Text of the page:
After Phase 1 is completed the cover is lifted and the composted material is moved and formed into a second pile and covered. The second phase lasts about two weeks. Thereafter the compost pile is removed and taken to an uncovered aerated curing area where it’s cured for a further two weeks. Thereafter, depending on market requirements, the compost is further cured in a more conventional fashion (i. e., in windrows) or screened and prepared for market.
Composting is all about getting air through the composting mass and this technology lets the composting pile have about eight weeks of aeration. No other composting technology on the market comes close to this.
“In general the system was developed to be flexible and with a strong focus on avoiding odours,” says Bernhard Kiehl the Global Product Specialist of W. L. Gore and Associates in Munich, Germany.
“While open windrow composting is the cheapest route it only works for difficult feedstocks if you are remote.” He continues, “If you have neighbours and you want to compost you will be looking into applying a technology.
“Our cover system was developed to properly seal the composting pile and provide it with lots of oxygen.”
The process is monitored using a combination oxygen/temperature probe.
The use of the technology has grown with about 150 plants in operation that compost over two million tonnes per year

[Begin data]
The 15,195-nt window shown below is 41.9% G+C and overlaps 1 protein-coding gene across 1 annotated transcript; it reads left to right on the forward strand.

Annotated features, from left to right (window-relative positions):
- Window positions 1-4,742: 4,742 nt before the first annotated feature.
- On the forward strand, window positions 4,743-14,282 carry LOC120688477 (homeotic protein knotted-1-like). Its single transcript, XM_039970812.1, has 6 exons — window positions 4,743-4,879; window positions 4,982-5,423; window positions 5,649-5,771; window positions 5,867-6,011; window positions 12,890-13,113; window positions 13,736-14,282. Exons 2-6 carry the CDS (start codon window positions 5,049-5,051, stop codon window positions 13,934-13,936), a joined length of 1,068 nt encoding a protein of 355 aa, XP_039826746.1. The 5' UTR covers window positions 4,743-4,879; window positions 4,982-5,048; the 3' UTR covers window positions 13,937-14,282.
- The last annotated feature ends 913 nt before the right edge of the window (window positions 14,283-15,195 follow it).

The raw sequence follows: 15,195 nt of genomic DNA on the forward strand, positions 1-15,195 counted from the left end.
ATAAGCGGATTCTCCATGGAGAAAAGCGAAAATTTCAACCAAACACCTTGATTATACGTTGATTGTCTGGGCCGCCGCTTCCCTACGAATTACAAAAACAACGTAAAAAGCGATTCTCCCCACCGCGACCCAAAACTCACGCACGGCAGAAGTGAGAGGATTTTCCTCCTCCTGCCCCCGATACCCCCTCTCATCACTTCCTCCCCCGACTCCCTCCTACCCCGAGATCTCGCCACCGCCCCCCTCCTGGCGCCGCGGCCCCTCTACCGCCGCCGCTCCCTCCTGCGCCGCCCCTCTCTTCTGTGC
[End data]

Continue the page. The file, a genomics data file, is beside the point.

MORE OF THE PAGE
“Canada and specifically Ontario is Gore’s hottest market right now,” says Brian Fuchs, Gore’s North American sales representative.
They have three operating facilities including: one in the City of Edmonton which composts 40,000 tonnes of biosolids and woodchips; one at All Treat Farms (Ontario) which composts 40,000 source-separated organics and is being expanded to handle 80,000 tonnes per year; and, the Greater Moncton Sewerage Commission which composts 20,000 tonnes per year of biosolids and wood chips. They have a number of other facilities in various stages of development.
It may be the hottest market but it is in one of the coldest places. Certainly the temperature can have an impact not so much on the compost process but the removal of the covers which have the potential to stick to the surface of the pad when it’s very cold.
Says Kiehl, “We are trying out different ideas to deal with very cold climates.”
For instance, at the Moncton facility they installed a glycol heat system to help prevent the cover from freezing to the pad. “We’re also trying out different rim (i. e., edge of cover) materials. We are never at the end of developing our system.”
This system has developed a niche in Canada. For George White, owner of All Treat Farms in Arthur, Ontario, it offered a way forward to tap into the SSO market.
“This technology offered us a solution free of a building and its associated taxes and upkeep requirements. It also has low energy requirements which helps maintain operating costs.
“The system works well,” he continues. “The private sector needs to be competitive and this system helps us with that.”
So, in the slowly evolving market of compost technologies the GORE™ Cover system seems to have established itself in Canada and we can add (to beer and chocolate) another good thing that the German and Dutch have in common.
Paul van der Werf is president of 2cg Inc. in London, Ontario. Contact Paul at www.2cg.ca